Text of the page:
County Declares State of Disaster
Jackson County Judge Jill Sklar signed a Declaration of Local State of Disaster last week due to the novel coronavirus (aka COVID-19) which has been declared a global pandemic by the World Health Organization. Currently there no known cases of COVID-19 in Jackson County, however the City of Yoakum, and Lavaca and Dewitt Counties have confirmed coronavirus in the immediate area.
“We still do not have a confirmed case in Jackson County, but we have to prepare ourselves for having one,” said County Judge Jill Sklar. I filed a disaster declaration in order for us to get the resources we need to respond to our needs. I have been on the phone with key officials in Texas including the Governor.”
When in a time of disaster, there is a process for local jurisdictions to receive resources from the larger governing body. For example, offered Judge Sklar, if an institution such as a hospital district runs out of supplies or has some other need, the district would turn to the county for assistance. Similarly, if the county needs resources, it can turn to the state.
“Filing the declaration is a process that opens the door for the county to obtain resources should the need arise,” said Judge Sklar.
On March 13, 2020, Gov. Greg Abbott issued a proclamation certifying that Covid-19 poses an imminent threat of disaster in the state and declaring a state of disaster for all counties in the state.
According to Judge Sklar, state officials have stated it is imperative that the county follow the recommendations of the Center for Disease Control and Prevention (CDC).
As outlined by the CDC recommendations, the Local State of Disaster declaration limits the size of gatherings to not more than 10 people and mandates the cancellation of all such gatherings of more than 10 people until further notice, unless six feet of social distancing between persons can be adequately maintained.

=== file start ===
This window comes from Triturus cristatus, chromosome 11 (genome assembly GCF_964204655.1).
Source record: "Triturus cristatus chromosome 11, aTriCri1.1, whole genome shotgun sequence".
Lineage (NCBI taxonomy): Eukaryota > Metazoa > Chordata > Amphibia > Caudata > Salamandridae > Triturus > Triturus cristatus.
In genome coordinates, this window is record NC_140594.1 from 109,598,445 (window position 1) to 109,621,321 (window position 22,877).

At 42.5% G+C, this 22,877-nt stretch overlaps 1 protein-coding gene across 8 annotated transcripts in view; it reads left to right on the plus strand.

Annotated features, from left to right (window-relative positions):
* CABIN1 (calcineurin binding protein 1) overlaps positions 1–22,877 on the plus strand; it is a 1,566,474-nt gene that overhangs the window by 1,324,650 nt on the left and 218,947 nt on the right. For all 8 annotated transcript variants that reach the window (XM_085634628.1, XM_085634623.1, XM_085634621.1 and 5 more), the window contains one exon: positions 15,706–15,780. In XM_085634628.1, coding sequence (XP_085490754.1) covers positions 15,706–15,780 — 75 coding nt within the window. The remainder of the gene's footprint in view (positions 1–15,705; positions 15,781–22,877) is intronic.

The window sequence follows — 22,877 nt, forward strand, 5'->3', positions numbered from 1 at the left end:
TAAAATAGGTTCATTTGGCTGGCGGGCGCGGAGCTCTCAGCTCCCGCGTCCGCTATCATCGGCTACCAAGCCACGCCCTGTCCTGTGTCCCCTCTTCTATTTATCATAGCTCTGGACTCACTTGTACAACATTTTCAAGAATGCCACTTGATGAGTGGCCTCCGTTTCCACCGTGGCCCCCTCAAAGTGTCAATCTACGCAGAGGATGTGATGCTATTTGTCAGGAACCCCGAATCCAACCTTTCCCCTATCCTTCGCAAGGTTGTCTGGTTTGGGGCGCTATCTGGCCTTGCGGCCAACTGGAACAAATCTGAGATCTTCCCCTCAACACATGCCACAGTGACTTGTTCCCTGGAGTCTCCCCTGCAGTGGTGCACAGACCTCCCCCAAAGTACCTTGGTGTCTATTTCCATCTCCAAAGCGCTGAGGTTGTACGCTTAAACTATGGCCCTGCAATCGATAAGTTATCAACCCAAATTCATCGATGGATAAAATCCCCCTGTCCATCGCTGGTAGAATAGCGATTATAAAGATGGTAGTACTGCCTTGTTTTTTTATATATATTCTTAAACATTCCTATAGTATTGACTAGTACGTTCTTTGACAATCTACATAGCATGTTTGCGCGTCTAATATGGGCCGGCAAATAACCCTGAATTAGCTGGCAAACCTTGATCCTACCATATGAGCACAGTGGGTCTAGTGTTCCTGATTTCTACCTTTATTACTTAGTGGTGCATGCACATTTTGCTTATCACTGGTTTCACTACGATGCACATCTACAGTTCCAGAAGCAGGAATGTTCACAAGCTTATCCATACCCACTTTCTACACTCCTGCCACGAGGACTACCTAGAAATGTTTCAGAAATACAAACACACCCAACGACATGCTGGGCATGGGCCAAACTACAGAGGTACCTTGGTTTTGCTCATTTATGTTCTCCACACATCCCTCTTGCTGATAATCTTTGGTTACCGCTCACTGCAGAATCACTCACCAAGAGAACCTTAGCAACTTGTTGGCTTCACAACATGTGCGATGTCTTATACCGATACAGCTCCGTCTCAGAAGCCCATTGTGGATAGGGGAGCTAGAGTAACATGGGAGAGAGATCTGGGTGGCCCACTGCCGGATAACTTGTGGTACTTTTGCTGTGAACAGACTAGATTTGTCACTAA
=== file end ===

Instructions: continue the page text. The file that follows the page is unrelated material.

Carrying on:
Per the CDC definition, a ‘gathering’ refers generally to a scheduled event or common endeavor where 10 persons are present in a confined space, room or area. However, the limitation does not apply to those gatherings that are considered to be essential and necessary in conducting county business.
The declaration also authorizes the county to take any actions necessary to promote health and suppress the virus, including the quarantine of persons and occupied structures, examining and regulating hospitals, regulating ingress and egress from the county, regulating ingress and egress to occupied structures, establishment of quarantine stations, emergency hospitals, and other hospitals, and insuring compliance for those who do not comply with the county’s rules and directives.
The judge’s declaration is valid for seven days, and County Commissioners will need to officially affirm the declaration to extend its duration.
“There is no need to panic,” added Judge Sklar. “But we do need for everyone to take this seriously. It is a serious matter for our healthcare community and our vulnerable population.”
By John Meng, Publisher/Editor